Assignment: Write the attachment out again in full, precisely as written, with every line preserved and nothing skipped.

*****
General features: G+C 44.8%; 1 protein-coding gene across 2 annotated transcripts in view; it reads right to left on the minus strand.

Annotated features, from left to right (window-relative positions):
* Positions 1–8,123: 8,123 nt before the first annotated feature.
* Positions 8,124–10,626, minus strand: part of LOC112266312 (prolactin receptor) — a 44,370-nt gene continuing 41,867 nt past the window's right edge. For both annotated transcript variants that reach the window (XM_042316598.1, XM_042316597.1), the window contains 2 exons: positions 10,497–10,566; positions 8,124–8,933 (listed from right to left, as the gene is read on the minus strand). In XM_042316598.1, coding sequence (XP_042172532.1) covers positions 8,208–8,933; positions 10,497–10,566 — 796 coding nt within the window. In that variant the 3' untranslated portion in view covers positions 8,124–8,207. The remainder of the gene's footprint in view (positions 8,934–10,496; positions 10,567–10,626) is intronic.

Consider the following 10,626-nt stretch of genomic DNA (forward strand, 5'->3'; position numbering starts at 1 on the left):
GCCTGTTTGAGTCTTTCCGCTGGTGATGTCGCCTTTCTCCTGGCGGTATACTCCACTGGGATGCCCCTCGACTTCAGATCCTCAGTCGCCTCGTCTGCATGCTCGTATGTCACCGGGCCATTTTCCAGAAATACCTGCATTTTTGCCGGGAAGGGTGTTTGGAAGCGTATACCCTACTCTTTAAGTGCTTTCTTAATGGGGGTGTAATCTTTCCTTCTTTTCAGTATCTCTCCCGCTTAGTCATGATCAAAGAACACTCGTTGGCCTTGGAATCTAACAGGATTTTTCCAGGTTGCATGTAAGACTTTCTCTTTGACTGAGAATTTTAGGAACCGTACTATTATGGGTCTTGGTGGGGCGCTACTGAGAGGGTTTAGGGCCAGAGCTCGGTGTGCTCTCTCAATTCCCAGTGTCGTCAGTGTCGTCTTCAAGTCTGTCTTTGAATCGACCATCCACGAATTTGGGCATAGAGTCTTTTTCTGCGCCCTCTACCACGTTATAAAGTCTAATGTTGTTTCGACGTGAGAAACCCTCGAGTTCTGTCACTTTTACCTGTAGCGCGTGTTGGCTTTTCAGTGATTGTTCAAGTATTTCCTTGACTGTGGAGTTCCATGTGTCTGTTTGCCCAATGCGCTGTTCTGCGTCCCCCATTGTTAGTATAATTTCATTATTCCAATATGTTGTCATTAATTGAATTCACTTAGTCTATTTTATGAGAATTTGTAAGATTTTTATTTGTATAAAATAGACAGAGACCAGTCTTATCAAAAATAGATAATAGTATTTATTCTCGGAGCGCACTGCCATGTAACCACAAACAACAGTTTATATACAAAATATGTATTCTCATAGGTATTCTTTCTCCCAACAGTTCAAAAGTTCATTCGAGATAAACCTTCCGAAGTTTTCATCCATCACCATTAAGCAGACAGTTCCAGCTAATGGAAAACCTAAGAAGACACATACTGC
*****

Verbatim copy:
General features: G+C 44.8%; 1 protein-coding gene across 2 annotated transcripts in view; it reads right to left on the minus strand.

Annotated features, from left to right (window-relative positions):
* Positions 1–8,123: 8,123 nt before the first annotated feature.
* Positions 8,124–10,626, minus strand: part of LOC112266312 (prolactin receptor) — a 44,370-nt gene continuing 41,867 nt past the window's right edge. For both annotated transcript variants that reach the window (XM_042316598.1, XM_042316597.1), the window contains 2 exons: positions 10,497–10,566; positions 8,124–8,933 (listed from right to left, as the gene is read on the minus strand). In XM_042316598.1, coding sequence (XP_042172532.1) covers positions 8,208–8,933; positions 10,497–10,566 — 796 coding nt within the window. In that variant the 3' untranslated portion in view covers positions 8,124–8,207. The remainder of the gene's footprint in view (positions 8,934–10,496; positions 10,567–10,626) is intronic.

Consider the following 10,626-nt stretch of genomic DNA (forward strand, 5'->3'; position numbering starts at 1 on the left):
GCCTGTTTGAGTCTTTCCGCTGGTGATGTCGCCTTTCTCCTGGCGGTATACTCCACTGGGATGCCCCTCGACTTCAGATCCTCAGTCGCCTCGTCTGCATGCTCGTATGTCACCGGGCCATTTTCCAGAAATACCTGCATTTTTGCCGGGAAGGGTGTTTGGAAGCGTATACCCTACTCTTTAAGTGCTTTCTTAATGGGGGTGTAATCTTTCCTTCTTTTCAGTATCTCTCCCGCTTAGTCATGATCAAAGAACACTCGTTGGCCTTGGAATCTAACAGGATTTTTCCAGGTTGCATGTAAGACTTTCTCTTTGACTGAGAATTTTAGGAACCGTACTATTATGGGTCTTGGTGGGGCGCTACTGAGAGGGTTTAGGGCCAGAGCTCGGTGTGCTCTCTCAATTCCCAGTGTCGTCAGTGTCGTCTTCAAGTCTGTCTTTGAATCGACCATCCACGAATTTGGGCATAGAGTCTTTTTCTGCGCCCTCTACCACGTTATAAAGTCTAATGTTGTTTCGACGTGAGAAACCCTCGAGTTCTGTCACTTTTACCTGTAGCGCGTGTTGGCTTTTCAGTGATTGTTCAAGTATTTCCTTGACTGTGGAGTTCCATGTGTCTGTTTGCCCAATGCGCTGTTCTGCGTCCCCCATTGTTAGTATAATTTCATTATTCCAATATGTTGTCATTAATTGAATTCACTTAGTCTATTTTATGAGAATTTGTAAGATTTTTATTTGTATAAAATAGACAGAGACCAGTCTTATCAAAAATAGATAATAGTATTTATTCTCGGAGCGCACTGCCATGTAACCACAAACAACAGTTTATATACAAAATATGTATTCTCATAGGTATTCTTTCTCCCAACAGTTCAAAAGTTCATTCGAGATAAACCTTCCGAAGTTTTCATCCATCACCATTAAGCAGACAGTTCCAGCTAATGGAAAACCTAAGAAGACACATACTGC